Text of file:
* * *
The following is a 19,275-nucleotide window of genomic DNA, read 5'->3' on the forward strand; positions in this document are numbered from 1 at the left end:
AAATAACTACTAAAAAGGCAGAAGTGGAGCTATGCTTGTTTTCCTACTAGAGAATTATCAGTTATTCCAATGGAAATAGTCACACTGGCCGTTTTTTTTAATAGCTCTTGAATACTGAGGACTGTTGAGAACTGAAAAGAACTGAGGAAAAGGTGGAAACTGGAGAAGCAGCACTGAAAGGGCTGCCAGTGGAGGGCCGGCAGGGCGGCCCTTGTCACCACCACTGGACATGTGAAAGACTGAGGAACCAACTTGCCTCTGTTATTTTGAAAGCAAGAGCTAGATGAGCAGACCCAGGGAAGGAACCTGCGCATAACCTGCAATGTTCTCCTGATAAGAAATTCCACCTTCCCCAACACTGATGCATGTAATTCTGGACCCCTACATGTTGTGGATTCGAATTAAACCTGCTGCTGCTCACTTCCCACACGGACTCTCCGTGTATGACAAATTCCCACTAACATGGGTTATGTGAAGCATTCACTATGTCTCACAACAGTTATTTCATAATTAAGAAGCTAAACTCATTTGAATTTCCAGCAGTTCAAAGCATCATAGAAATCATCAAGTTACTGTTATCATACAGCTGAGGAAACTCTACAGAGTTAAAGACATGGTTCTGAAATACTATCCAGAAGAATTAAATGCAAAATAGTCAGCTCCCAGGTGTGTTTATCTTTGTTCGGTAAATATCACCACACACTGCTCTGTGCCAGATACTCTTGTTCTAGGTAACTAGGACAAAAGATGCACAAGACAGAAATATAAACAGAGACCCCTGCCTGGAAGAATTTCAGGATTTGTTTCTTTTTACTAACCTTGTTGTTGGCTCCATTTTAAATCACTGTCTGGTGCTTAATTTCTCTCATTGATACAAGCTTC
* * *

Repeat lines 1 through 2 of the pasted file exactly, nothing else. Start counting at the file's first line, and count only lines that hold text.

The following is a 19,275-nucleotide window of genomic DNA, read 5'->3' on the forward strand; positions in this document are numbered from 1 at the left end:
AAATAACTACTAAAAAGGCAGAAGTGGAGCTATGCTTGTTTTCCTACTAGAGAATTATCAGTTATTCCAATGGAAATAGTCACACTGGCCGTTTTTTTTAATAGCTCTTGAATACTGAGGACTGTTGAGAACTGAAAAGAACTGAGGAAAAGGTGGAAACTGGAGAAGCAGCACTGAAAGGGCTGCCAGTGGAGGGCCGGCAGGGCGGCCCTTGTCACCACCACTGGACATGTGAAAGACTGAGGAACCAACTTGCCTCTGTTATTTTGAAAGCAAGAGCTAGATGAGCAGACCCAGGGAAGGAACCTGCGCATAACCTGCAATGTTCTCCTGATAAGAAATTCCACCTTCCCCAACACTGATGCATGTAATTCTGGACCCCTACATGTTGTGGATTCGAATTAAACCTGCTGCTGCTCACTTCCCACACGGACTCTCCGTGTATGACAAATTCCCACTAACATGGGTTATGTGAAGCATTCACTATGTCTCACAACAGTTATTTCATAATTAAGAAGCTAAACTCATTTGAATTTCCAGCAGTTCAAAGCATCATAGAAATCATCAAGTTACTGTTATCATACAGCTGAGGAAACTCTACAGAGTTAAAGACATGGTTCTGAAATACTATCCAGAAGAATTAAATGCAAAATAGTCAGCTCCCAGGTGTGTTTATCTTTGTTCGGTAAATATCACCACACACTGCTCTGTGCCAGATACTCTTGTTCTAGGTAACTAGGACAAAAGATGCACAAGACAGAAATATAAACAGAGACCCCTGCCTGGAAGAATTTCAGGATTTGTTTCTTTTTACTAACCTTGTTGTTGGCTCCATTTTAAATCACTGTCTGGTGCTTAATTTCTCTCATTGATACAAGCTTC